JAM-DEX would have caught SSL fraud
THE EDITOR, Madam:
The use of JAM-DEX would have caught the fraud at Stocks and Securities Limited (SSL) very early and prevented losses to its clients.
The move by the Bank of Jamaica to issue a digital currency, that is, money available only in electronic form, will not only facilitate monetary transactions and help the thousands of unbanked persons, but will also substantially reduce the incidences of white-collar crime ( public corruption, healthcare fraud, mortgage fraud, securities fraud, and money laundering), and even violent crime.
Jamaica has taken a bold step, and started the roll-out of the central bank’s digital currency (CBDC). The Bank of Jamaica’s digital currency (JAM-DEX).
CBDCs makes it possible to track payments from one person to another, so it will be impossible for criminals to hide the proceeds of their crimes.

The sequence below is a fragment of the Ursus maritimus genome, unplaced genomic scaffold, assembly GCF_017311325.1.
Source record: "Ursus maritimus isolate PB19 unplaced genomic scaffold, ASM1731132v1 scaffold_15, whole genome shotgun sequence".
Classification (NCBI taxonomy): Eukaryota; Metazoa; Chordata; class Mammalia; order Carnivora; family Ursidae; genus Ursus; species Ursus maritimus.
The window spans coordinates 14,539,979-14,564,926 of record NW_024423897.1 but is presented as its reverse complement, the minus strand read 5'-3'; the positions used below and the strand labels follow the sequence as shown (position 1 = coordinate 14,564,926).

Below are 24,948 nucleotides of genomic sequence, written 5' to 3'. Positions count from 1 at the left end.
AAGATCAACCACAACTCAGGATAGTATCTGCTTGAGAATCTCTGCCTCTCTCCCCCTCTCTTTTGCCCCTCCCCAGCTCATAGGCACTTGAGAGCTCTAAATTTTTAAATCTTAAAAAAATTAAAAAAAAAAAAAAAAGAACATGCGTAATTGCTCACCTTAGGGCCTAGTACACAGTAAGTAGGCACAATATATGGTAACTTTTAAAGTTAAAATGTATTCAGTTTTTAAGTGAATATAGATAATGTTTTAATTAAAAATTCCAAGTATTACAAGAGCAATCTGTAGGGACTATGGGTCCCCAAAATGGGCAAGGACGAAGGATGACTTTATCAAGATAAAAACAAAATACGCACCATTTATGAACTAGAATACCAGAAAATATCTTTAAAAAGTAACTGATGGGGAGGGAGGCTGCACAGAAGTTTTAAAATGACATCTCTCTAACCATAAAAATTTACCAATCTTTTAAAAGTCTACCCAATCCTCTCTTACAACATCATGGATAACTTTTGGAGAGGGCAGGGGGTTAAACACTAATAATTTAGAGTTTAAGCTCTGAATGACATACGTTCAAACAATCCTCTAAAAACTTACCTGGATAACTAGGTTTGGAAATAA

No longer will corruption, large or small, remain hidden, since all payments between persons and entities are traceable with CBDCs.
Of course, there are other spin-off benefits to the Government. Those merchants who prefer cash transactions in order to evade General Consumption Tax (GCT) and income tax will no longer be able to do so. All purchases and sales will now be electronically captured.
If JAM-DEX is properly promoted, its use in Jamaica could become widespread, since most of our citizens are in possession of smartphones. There is the need, however, to have point-of-sale terminals issued to the smallest of merchants and adequate Wi-Fi service nationwide.
With the move to a digital currency, we will see an increase in the number of cybercrimes. However, our main objective must be to reduce/mitigate white-collar and violent crime and make our country safe to visit and live in for everyone.
The full roll-out and use of JAM-DEX cannot come too soon.